EDITOR’S NOTE: Gregory Longshore is a formal poet who lives in Central Florida and spent a few days in April in a cabin in Ellijay. “I’ve been so taken with the North Georgia mountains, the trees, and the wildlife that I was inspired to write a couple of poems,” he said.
I wonder whence came all this gath’ring dust along the outer logs—the cabin wall; a silent ear can hear the gentle thrust, of something within wriggle, maybe crawl. And then emerges, buzzing, hoving bee: She holds position, angles each discrete; a perfect mechanism stares at me of shiny chitin, fuzz, and tiny feet. She must’ve bored her home into the wood, a carpenter extant I never knew; she’s not alone, a dotting neighborhood of other homes each circular and true all punctuate this edifice I thought was just a boring wall of beam and knot.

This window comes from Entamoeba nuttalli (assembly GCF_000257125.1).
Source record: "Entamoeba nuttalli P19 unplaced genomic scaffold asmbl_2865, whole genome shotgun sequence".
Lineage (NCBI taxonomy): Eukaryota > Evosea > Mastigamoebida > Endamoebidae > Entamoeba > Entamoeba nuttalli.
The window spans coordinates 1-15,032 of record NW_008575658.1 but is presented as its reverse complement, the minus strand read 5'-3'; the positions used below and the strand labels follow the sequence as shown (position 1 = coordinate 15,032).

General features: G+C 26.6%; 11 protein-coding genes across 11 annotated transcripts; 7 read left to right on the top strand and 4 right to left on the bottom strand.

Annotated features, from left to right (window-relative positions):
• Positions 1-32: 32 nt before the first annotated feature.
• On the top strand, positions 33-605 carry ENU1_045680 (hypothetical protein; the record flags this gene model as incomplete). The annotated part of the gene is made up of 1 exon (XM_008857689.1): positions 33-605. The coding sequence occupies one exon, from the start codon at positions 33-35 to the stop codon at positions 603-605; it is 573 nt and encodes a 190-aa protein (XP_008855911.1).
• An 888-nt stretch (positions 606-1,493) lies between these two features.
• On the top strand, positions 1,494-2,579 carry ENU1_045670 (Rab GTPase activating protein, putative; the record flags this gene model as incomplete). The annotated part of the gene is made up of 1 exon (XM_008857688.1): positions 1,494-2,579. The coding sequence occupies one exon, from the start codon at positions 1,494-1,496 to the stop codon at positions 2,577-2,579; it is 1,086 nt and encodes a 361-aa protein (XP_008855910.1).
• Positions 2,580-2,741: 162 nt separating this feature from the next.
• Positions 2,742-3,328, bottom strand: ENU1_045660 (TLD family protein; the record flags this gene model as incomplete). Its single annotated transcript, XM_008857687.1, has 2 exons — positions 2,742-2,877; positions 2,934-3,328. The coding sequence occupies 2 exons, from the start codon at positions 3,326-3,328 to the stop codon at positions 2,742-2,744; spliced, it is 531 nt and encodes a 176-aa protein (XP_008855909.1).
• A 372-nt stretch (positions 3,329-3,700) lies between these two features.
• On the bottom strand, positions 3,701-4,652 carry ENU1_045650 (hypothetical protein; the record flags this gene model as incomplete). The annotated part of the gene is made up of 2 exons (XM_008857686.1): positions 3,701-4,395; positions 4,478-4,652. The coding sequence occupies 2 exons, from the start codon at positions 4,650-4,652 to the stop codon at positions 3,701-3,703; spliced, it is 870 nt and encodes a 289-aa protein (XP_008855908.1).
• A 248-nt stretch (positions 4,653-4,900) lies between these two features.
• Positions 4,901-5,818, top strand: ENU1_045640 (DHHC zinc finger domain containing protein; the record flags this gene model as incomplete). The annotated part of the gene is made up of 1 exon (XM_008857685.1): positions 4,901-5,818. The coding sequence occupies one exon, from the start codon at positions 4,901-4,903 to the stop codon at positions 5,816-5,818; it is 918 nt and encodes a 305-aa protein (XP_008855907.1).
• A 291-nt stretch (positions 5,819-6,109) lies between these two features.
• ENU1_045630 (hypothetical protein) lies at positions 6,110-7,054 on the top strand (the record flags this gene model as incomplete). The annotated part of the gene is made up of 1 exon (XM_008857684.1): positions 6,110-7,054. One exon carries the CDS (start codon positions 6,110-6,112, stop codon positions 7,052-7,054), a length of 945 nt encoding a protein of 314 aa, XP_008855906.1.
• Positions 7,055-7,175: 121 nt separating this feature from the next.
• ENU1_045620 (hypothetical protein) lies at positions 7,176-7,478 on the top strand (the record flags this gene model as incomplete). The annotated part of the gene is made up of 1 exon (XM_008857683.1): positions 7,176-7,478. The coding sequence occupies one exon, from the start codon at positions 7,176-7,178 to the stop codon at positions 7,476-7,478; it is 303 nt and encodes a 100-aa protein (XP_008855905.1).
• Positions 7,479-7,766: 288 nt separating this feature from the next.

The spinning seeds fall ‘neath my steady foot; they’ve spiraled down from limbs, from scaling trees that hide within the loam their holding root.
Anonymous, this species brings me ease, with drooping, jagged leaves I can’t discern, in pillars rising in the rushing breeze.
The slope and gravel test, yet I must earn with every step my balance ‘long this trail to reach the drawing place of my concern:
A vantage higher up yet lifts the veil that, deeper down, obscures the falling wedge of sunset’s light, now ebbing, dimming pale.
The canvas of the bark begins to edge the brightly pigments of the falling day beyond the canopies, then starts to dredge